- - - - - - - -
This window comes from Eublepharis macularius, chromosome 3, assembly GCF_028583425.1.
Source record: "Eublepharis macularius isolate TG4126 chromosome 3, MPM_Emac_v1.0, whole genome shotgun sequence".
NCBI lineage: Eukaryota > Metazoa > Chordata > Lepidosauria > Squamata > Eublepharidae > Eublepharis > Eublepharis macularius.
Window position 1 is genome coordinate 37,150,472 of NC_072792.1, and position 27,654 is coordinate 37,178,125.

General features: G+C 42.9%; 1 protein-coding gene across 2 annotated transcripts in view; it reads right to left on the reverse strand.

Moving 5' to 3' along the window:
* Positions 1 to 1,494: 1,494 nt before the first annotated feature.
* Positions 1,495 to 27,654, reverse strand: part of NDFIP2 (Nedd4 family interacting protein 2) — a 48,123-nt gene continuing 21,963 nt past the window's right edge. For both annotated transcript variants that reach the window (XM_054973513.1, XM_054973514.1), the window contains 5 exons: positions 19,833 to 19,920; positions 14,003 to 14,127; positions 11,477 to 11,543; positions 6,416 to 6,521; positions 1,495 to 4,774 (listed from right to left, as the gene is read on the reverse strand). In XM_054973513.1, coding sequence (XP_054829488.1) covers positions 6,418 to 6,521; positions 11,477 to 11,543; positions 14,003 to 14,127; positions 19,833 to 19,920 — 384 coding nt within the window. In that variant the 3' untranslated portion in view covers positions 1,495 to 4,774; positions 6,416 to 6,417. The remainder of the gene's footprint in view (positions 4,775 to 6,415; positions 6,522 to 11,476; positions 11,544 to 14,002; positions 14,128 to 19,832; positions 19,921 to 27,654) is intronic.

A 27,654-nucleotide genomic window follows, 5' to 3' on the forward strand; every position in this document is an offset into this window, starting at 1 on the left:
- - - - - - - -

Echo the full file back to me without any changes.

This window comes from Eublepharis macularius, chromosome 3, assembly GCF_028583425.1.
Source record: "Eublepharis macularius isolate TG4126 chromosome 3, MPM_Emac_v1.0, whole genome shotgun sequence".
NCBI lineage: Eukaryota > Metazoa > Chordata > Lepidosauria > Squamata > Eublepharidae > Eublepharis > Eublepharis macularius.
Window position 1 is genome coordinate 37,150,472 of NC_072792.1, and position 27,654 is coordinate 37,178,125.

General features: G+C 42.9%; 1 protein-coding gene across 2 annotated transcripts in view; it reads right to left on the reverse strand.

Moving 5' to 3' along the window:
* Positions 1 to 1,494: 1,494 nt before the first annotated feature.
* Positions 1,495 to 27,654, reverse strand: part of NDFIP2 (Nedd4 family interacting protein 2) — a 48,123-nt gene continuing 21,963 nt past the window's right edge. For both annotated transcript variants that reach the window (XM_054973513.1, XM_054973514.1), the window contains 5 exons: positions 19,833 to 19,920; positions 14,003 to 14,127; positions 11,477 to 11,543; positions 6,416 to 6,521; positions 1,495 to 4,774 (listed from right to left, as the gene is read on the reverse strand). In XM_054973513.1, coding sequence (XP_054829488.1) covers positions 6,418 to 6,521; positions 11,477 to 11,543; positions 14,003 to 14,127; positions 19,833 to 19,920 — 384 coding nt within the window. In that variant the 3' untranslated portion in view covers positions 1,495 to 4,774; positions 6,416 to 6,417. The remainder of the gene's footprint in view (positions 4,775 to 6,415; positions 6,522 to 11,476; positions 11,544 to 14,002; positions 14,128 to 19,832; positions 19,921 to 27,654) is intronic.

A 27,654-nucleotide genomic window follows, 5' to 3' on the forward strand; every position in this document is an offset into this window, starting at 1 on the left: